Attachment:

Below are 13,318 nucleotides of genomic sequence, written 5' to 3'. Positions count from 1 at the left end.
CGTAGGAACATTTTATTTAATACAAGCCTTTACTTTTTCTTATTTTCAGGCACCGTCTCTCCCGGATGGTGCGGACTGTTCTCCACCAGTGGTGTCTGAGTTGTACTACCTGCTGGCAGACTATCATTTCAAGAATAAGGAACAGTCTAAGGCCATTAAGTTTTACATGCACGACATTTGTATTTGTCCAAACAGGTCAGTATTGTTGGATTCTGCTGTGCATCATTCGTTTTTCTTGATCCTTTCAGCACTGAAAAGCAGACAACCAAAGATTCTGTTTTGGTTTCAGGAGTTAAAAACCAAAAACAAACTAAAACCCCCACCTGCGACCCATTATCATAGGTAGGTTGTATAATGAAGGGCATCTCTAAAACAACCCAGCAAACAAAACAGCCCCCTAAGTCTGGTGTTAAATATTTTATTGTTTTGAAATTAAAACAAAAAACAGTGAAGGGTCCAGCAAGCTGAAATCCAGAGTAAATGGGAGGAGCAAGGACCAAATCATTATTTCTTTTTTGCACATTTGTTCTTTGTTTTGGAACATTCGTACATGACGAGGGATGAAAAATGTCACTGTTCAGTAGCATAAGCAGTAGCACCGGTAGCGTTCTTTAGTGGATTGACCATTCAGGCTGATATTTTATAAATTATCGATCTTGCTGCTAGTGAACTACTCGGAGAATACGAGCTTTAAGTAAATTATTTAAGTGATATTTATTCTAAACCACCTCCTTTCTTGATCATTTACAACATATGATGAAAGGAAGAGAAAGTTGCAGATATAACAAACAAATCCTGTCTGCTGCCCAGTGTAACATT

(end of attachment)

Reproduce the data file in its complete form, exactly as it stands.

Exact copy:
Below are 13,318 nucleotides of genomic sequence, written 5' to 3'. Positions count from 1 at the left end.
CGTAGGAACATTTTATTTAATACAAGCCTTTACTTTTTCTTATTTTCAGGCACCGTCTCTCCCGGATGGTGCGGACTGTTCTCCACCAGTGGTGTCTGAGTTGTACTACCTGCTGGCAGACTATCATTTCAAGAATAAGGAACAGTCTAAGGCCATTAAGTTTTACATGCACGACATTTGTATTTGTCCAAACAGGTCAGTATTGTTGGATTCTGCTGTGCATCATTCGTTTTTCTTGATCCTTTCAGCACTGAAAAGCAGACAACCAAAGATTCTGTTTTGGTTTCAGGAGTTAAAAACCAAAAACAAACTAAAACCCCCACCTGCGACCCATTATCATAGGTAGGTTGTATAATGAAGGGCATCTCTAAAACAACCCAGCAAACAAAACAGCCCCCTAAGTCTGGTGTTAAATATTTTATTGTTTTGAAATTAAAACAAAAAACAGTGAAGGGTCCAGCAAGCTGAAATCCAGAGTAAATGGGAGGAGCAAGGACCAAATCATTATTTCTTTTTTGCACATTTGTTCTTTGTTTTGGAACATTCGTACATGACGAGGGATGAAAAATGTCACTGTTCAGTAGCATAAGCAGTAGCACCGGTAGCGTTCTTTAGTGGATTGACCATTCAGGCTGATATTTTATAAATTATCGATCTTGCTGCTAGTGAACTACTCGGAGAATACGAGCTTTAAGTAAATTATTTAAGTGATATTTATTCTAAACCACCTCCTTTCTTGATCATTTACAACATATGATGAAAGGAAGAGAAAGTTGCAGATATAACAAACAAATCCTGTCTGCTGCCCAGTGTAACATT